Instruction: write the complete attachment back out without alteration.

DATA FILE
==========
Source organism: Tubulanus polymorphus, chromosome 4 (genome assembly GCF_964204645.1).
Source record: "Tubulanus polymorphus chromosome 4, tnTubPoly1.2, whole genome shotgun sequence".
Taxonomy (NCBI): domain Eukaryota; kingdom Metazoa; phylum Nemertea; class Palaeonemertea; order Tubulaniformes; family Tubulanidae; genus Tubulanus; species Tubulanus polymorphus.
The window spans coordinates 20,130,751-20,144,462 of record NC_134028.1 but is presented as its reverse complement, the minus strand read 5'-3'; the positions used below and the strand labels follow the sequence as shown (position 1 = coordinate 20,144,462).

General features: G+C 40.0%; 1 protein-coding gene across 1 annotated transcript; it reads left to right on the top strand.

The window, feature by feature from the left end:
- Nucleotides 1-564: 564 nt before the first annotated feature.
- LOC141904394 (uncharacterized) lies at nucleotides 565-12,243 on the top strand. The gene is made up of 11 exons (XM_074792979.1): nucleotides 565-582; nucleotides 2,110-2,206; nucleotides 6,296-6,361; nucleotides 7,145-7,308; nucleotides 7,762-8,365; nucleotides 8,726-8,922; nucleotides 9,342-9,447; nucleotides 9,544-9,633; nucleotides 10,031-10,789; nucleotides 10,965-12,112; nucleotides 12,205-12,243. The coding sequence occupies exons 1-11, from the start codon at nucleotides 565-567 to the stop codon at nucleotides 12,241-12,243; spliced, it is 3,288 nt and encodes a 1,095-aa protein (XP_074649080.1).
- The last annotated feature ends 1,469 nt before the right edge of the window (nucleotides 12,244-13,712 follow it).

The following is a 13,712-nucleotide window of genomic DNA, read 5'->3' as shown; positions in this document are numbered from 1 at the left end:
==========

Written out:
Source organism: Tubulanus polymorphus, chromosome 4 (genome assembly GCF_964204645.1).
Source record: "Tubulanus polymorphus chromosome 4, tnTubPoly1.2, whole genome shotgun sequence".
Taxonomy (NCBI): domain Eukaryota; kingdom Metazoa; phylum Nemertea; class Palaeonemertea; order Tubulaniformes; family Tubulanidae; genus Tubulanus; species Tubulanus polymorphus.
The window spans coordinates 20,130,751-20,144,462 of record NC_134028.1 but is presented as its reverse complement, the minus strand read 5'-3'; the positions used below and the strand labels follow the sequence as shown (position 1 = coordinate 20,144,462).

General features: G+C 40.0%; 1 protein-coding gene across 1 annotated transcript; it reads left to right on the top strand.

The window, feature by feature from the left end:
- Nucleotides 1-564: 564 nt before the first annotated feature.
- LOC141904394 (uncharacterized) lies at nucleotides 565-12,243 on the top strand. The gene is made up of 11 exons (XM_074792979.1): nucleotides 565-582; nucleotides 2,110-2,206; nucleotides 6,296-6,361; nucleotides 7,145-7,308; nucleotides 7,762-8,365; nucleotides 8,726-8,922; nucleotides 9,342-9,447; nucleotides 9,544-9,633; nucleotides 10,031-10,789; nucleotides 10,965-12,112; nucleotides 12,205-12,243. The coding sequence occupies exons 1-11, from the start codon at nucleotides 565-567 to the stop codon at nucleotides 12,241-12,243; spliced, it is 3,288 nt and encodes a 1,095-aa protein (XP_074649080.1).
- The last annotated feature ends 1,469 nt before the right edge of the window (nucleotides 12,244-13,712 follow it).

The following is a 13,712-nucleotide window of genomic DNA, read 5'->3' as shown; positions in this document are numbered from 1 at the left end: